Opening Line: "The dead were her business"
I originally started JD Robb’s In Death series because it was recommended to me by well… everyone. And Yes it is good. In fact I ended up liking this 2nd instalment even more then the first, however (except for Roarke) I don't totally love it. The writing is top notch and Robb spins an easy to read dark mystery filled with lots of interesting suspects (including Roarke again) But I’m just not a fan of the police procedurals and therefore large parts of this book dragged for me. Particularly when Eve very dryly and very frequently interrogated the many suspects (these parts read like furniture assembly instructions) and in the end I couldn’t have cared less about whodunit. I was reading strictly for the romance and a certain someone named Roarke.
Sigh… Irish lilting, button carrying, patient, unwaveringly romantic, sexy, mystery man Roarke. If only he existed in the real world. Yes I have developed a serious literary crush on him and he’s what keeps me coming back to this series. I love how he is tough yet tender with Eve while accepting her unconditionally just the way she is.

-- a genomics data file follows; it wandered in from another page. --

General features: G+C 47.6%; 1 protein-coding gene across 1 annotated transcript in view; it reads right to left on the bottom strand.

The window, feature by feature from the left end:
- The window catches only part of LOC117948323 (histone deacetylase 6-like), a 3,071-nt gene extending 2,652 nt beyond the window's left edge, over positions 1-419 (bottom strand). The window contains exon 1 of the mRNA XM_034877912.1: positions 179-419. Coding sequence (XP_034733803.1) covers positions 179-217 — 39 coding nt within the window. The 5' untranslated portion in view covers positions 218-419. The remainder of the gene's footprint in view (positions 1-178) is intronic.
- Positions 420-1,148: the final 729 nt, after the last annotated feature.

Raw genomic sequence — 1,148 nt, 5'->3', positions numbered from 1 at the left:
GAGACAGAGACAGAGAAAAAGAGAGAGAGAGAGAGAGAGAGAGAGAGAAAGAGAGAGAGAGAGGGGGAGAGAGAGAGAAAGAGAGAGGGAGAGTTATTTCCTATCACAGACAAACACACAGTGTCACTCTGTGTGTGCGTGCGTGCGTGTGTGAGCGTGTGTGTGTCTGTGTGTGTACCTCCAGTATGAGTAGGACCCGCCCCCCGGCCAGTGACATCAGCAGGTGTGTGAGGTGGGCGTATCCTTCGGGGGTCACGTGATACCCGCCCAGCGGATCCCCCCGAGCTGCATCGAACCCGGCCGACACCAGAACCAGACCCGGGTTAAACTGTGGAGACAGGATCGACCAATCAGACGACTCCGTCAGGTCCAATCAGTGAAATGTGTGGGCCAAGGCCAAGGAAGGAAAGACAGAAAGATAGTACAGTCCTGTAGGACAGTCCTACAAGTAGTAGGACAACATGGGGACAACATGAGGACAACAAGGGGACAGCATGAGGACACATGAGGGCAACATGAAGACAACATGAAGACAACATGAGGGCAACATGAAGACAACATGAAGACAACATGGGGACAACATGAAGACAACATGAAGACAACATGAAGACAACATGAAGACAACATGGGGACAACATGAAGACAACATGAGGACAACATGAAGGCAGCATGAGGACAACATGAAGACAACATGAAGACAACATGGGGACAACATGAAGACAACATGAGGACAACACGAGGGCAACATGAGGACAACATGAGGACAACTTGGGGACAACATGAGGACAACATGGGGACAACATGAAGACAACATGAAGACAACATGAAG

Speaking of Eve, although I still find her character very difficult to like she does soften here some, allowing herself to gradually except the little pockets of peace Roarke creates for her. I’m also beginning to realize that Roarke is equally as damaged as Eve and that’s what draws the two of them together, making their developing relationship worth watching. One of my favourite parts of this book would be the afterwards of an explosive confrontation when Eve finally, finally lets Roarke in. (Well that and their little moonlit trip to casa del Roarke in Mexico)
The future aspect (its New York 2058) which I found unnecessary and gimmicky in the first book has been expanded slightly and while not distracting it does provide an interesting aspect that I enjoyed this time. (I really want an Autochef) There are also some great secondary characters here; and I particularly liked Eve’s troublesome relationship with Roarke’s man-servant Summerset and her wild, no excuses nightclub singing girlfriend Mavis.
GLORY IN DEATH sees Lieutenant Eve Dallas searching for a serial killer of prominent career women. Eve follows the clues and interrogates a lot of suspects, getting her thick skin bruised in the process. As the clues take her closer to those she cares about like Roarke and her boss, Eve becomes relentless in her search for the killer, putting everything else secondary. Its Roarke who sees how tired and overworked she is and forces her to step back and recharge (in his spa tub!) In the end everyone’s bloody, the killers caught (I never did guess that one but then again I wasn’t really trying) and damn if Roarke hasn’t set things up so I just have to read the next book (Immortal In Death). Cheers!